The first time I saw anybody snort anything was at DEMF.

It was summer and I was there with a friend -- or not with him, as the case may be; we had gotten separated and he was nowhere to be found -- and had just finished extricating myself from a great spot near the center of a concrete bowl that would shortly contain George Clinton. (Not as tough as it might have been considering the solidity of the crowd; 95% of them were pressing inward, not outward, and all it took was turning sideways: I floated to the top.)

My car was by the Ren Cen, about 10 minutes by foot, and I passed a couple other stages, a row of portapotties (one look inside precluded doing anything there that would require contact with the "seat"), a hacky-sack circle on the grass, a booth where I could Take the Pepsi ChallengeTM, a woman handing out free nutritional bars (god, ravers are nice; it must be the ecstacy), a 15-year-old male couple, holding hands and wearing glowy things, and assorted other sights I don't remember a year later. (I went to the bathroom in the Ren Cen. There were empty vodka bottles in the stalls there, too, but the seat looked like it wouldn't give me leprosy.)

The note I left on the car (I probably had trouble finding something to write on considering the number of ridiculously overdesigned rave fliers I brought home with me) said something like "I'm at the black sculpture in the middle." The black sculpture was just that -- a 20-foot-tall monument that from above would look something like @ if the tail of the a looped around once more; a wide, wheelchair-accessible spiral staircase to nowhere.

I found a spot near the top and watched the sun go down on the thinner-but-as-yet-Kevin-less crowd. World-class electronica was being played across the surrounding quarter-mile but high frequencies don't carry well; the only speaker-produced sounds I could hear were a simple, relentless bass throb from the closest stage, and, occasionally, George Clinton's shouts ("Dance, children! Dance!") wafting from the bowl I'd inhabited half an hour before.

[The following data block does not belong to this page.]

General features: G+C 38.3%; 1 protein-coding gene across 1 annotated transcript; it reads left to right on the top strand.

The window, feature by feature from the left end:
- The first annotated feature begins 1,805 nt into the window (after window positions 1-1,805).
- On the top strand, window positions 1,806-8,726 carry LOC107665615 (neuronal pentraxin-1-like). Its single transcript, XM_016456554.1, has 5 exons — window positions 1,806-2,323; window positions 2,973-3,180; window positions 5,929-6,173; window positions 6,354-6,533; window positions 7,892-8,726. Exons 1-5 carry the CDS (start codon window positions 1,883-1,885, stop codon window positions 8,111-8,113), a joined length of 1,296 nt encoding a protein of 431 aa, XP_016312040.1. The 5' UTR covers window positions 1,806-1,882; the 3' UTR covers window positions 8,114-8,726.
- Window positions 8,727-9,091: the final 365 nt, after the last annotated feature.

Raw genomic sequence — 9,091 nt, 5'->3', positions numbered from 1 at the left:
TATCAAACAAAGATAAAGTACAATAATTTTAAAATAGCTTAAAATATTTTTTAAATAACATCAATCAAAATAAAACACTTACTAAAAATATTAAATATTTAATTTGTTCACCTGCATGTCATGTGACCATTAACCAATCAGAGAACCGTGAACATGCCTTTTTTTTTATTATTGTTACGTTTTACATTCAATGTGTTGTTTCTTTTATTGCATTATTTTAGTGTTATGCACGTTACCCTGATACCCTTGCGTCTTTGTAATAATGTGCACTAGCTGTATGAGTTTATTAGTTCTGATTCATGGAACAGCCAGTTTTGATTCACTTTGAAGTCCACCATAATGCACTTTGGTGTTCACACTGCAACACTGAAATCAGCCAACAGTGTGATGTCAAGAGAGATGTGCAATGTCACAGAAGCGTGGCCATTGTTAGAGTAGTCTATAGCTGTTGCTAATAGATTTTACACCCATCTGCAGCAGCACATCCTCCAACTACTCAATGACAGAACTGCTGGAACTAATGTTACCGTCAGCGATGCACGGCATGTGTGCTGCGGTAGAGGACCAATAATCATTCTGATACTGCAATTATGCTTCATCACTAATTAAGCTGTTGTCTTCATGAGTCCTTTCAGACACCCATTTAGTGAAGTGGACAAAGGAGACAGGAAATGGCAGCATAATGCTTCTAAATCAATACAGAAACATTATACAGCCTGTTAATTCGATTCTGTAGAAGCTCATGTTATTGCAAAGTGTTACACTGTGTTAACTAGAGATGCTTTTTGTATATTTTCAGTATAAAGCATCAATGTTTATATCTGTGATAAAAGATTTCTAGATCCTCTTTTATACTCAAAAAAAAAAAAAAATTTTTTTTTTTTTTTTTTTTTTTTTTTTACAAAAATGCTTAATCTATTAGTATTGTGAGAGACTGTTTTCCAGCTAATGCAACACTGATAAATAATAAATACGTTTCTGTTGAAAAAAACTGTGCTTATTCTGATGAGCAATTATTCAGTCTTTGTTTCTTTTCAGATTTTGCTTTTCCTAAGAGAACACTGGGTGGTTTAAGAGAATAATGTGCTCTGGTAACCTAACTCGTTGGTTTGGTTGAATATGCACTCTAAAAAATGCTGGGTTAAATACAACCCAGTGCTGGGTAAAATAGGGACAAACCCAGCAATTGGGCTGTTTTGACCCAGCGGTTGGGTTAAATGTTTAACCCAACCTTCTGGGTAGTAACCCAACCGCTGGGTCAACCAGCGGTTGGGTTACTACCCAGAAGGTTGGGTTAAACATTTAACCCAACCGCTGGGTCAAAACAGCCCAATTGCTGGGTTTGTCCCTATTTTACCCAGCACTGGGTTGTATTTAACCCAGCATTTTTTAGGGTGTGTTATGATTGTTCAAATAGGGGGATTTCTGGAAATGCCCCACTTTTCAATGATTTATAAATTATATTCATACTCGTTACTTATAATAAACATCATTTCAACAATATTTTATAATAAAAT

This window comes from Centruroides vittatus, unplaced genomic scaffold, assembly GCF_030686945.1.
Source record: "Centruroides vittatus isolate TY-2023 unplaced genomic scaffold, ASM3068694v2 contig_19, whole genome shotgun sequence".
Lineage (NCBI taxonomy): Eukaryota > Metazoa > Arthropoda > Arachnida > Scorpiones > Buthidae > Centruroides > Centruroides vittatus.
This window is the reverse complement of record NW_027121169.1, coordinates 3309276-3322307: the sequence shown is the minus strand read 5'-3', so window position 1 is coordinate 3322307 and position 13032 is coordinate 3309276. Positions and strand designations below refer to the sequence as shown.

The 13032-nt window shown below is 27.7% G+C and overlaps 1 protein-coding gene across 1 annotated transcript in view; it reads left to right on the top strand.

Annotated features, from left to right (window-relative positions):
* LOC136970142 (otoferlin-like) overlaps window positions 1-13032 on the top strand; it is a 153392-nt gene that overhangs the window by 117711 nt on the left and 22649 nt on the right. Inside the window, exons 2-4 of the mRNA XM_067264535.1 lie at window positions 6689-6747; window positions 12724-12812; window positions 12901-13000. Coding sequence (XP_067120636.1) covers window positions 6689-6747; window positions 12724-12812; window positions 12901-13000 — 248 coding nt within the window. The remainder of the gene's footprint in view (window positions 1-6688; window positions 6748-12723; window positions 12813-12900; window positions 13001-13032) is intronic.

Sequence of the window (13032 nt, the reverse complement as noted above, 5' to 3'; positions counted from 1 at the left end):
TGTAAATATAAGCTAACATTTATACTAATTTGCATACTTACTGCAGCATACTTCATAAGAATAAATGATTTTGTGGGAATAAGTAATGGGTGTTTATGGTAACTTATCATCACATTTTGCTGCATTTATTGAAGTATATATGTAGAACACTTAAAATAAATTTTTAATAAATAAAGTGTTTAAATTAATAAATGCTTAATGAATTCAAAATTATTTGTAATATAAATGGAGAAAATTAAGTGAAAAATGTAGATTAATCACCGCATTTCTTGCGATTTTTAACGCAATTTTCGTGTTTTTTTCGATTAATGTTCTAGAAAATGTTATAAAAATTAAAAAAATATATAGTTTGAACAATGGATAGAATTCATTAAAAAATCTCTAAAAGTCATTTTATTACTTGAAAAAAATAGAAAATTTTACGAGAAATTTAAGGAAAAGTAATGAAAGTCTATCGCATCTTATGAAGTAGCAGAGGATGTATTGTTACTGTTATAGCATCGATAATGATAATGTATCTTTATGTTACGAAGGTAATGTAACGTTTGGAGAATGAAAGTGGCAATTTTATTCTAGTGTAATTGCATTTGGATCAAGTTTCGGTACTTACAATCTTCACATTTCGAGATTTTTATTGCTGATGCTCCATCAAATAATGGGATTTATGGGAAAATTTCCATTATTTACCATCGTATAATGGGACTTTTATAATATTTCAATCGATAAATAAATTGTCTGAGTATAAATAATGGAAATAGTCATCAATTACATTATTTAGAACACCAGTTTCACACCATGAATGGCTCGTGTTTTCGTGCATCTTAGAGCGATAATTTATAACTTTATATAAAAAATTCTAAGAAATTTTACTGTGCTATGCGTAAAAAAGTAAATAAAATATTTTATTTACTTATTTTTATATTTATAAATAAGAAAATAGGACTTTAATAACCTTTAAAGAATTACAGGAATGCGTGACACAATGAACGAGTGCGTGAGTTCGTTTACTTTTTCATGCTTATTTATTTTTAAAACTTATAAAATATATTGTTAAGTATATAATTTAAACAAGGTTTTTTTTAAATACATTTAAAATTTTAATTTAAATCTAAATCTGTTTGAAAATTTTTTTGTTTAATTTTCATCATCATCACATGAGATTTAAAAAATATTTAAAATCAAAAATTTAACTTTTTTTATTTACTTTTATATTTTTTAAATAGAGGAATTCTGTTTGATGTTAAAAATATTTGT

After awhile, a girl about my age climbed onto the ledge beside me and took off her backpack, kneeling to face the wall (or rather, the side of the cylander). Brown-blonde hair, good-naturedly attractive face, no overt countercultural marks. She produced a small cylendrical wad of paper and taptaptapped it and out fell white powder onto the reflective black notebook; she crunched whatever it was with a credit card's face and pushed it into a line with its edge, then took out a little pink Thingy and inhaled it, hurredly shoved everything back into her bag, and started to walk away.

"Uh, excuse me? I, uh, think your forgot your card." I picked it up.

"Thanks." She took it. I must have looked shocked. "What do you have to do to find someplace to do a line around here?" she asked, flashing a friendly smile, and was gone.

That was a year ago today; I'd been putting off writing about it.